A lot of hikers and backpackers pretty much stop hiking and backpacking in winter. For the ones the keep it up, there are quite a few rewards to be found.
For one thing, trails that are so popular that they’re nearly highways in summer often become nearly empty in winter. The result is that the solitude and serenity that many hikers crave is easier to find.
For another, the snow transforms the mountains. The blanket of fresh snow softens jagged peaks, adds contrast and color against the black basalt and serpentine, and in some cases the snow is even deep enough to change the shape of entire mountains.
Of course, hiking in deep snow is tough, so it’s advisable to use snowshoes or cross-country skis to cover some distance. There are some folks who wear snowshoes to climb big hills, and carry skis so that they can swap for the descent.
It’s even more important to be prepared for winter trips than for summer trips. First, be sure to bring layers of clothing, and especially avoid cotton. Even more than in summer, cotton can kill by staying wet and thus inducing hypothermia. Get a wicking base layer, and lightweight wool or fleece midlayers, plus a windproof shell. Get used to removing layers during periods of high exertion to minimize sweating, and putting them back on during breaks in order to stay warm. And keep a good, warm, hat handy — it needn’t be expensive, even a Gore Windstopper fleece hat can be had for $30 or thereabouts at places like REI and Outdoor Research. A good pair of gloves, with waterproof mitten shells, can help keep hands warm on cold days. Some people like to wear gaiters, but this is a personal preference. They can help to keep your feet and legs a little bit warmer, and also keep snow out of your boots. Finally, be sure to wear warm socks — layers help here, also. I generally wear a wicking liner sock under a heavier wool sock for warmth.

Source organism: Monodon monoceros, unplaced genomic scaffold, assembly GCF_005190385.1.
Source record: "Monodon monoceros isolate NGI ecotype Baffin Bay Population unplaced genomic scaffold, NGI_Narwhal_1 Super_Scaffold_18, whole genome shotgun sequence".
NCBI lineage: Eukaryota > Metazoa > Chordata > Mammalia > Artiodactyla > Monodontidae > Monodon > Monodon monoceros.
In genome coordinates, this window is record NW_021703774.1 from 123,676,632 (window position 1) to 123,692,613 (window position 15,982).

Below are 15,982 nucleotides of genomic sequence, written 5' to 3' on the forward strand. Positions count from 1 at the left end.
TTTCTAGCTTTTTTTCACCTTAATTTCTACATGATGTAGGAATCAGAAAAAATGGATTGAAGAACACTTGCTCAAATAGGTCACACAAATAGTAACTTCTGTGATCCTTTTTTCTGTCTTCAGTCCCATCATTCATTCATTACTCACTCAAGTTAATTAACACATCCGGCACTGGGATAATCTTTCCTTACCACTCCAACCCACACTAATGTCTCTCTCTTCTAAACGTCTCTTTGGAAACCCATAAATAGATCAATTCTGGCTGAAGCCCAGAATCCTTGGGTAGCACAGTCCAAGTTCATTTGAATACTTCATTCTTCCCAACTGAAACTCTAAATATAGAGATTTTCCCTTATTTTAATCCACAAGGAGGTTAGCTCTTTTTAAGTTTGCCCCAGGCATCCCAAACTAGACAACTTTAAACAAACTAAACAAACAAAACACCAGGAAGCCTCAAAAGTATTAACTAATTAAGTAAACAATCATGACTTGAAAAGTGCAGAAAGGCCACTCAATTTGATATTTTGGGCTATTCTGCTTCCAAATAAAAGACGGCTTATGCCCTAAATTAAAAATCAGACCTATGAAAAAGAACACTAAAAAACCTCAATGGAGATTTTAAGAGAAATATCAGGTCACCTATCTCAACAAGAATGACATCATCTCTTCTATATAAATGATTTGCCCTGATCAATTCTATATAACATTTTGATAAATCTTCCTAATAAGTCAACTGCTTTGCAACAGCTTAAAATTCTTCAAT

Footwear for snowshoeing is also important — waterproof hiking boots are generally the most comfortable, and boots with one-piece uppers are generally sturdier than multi-piece uppers, which helps to prevent the straps on your snowshoes from pinching your toes and restricting circulation.
Trekking poles with winter baskets can be helpful, for probing the snow to find hidden holes, as well as for balance.
The Mountaineers Press has an excellent book describing popular snowshoe routes: http://www.amazon.com/Snowshoe-Routes-Washington-Dan-Nelson/dp/089886884X/ref=sr_1_1?ie=UTF8&qid=1291405023&sr=8-1
And last but certainly not least, always check the Northwest Weather and Avalanche Center (http://www.nwac.us/) before heading out. The best way to avoid avalanches is to heed the NWAC warnings, and avoid areas listed as high having avalanche hazards.
Get your winter gear ready, find your route, check the NWAC report, and have some great trips. Don’t forget your camera!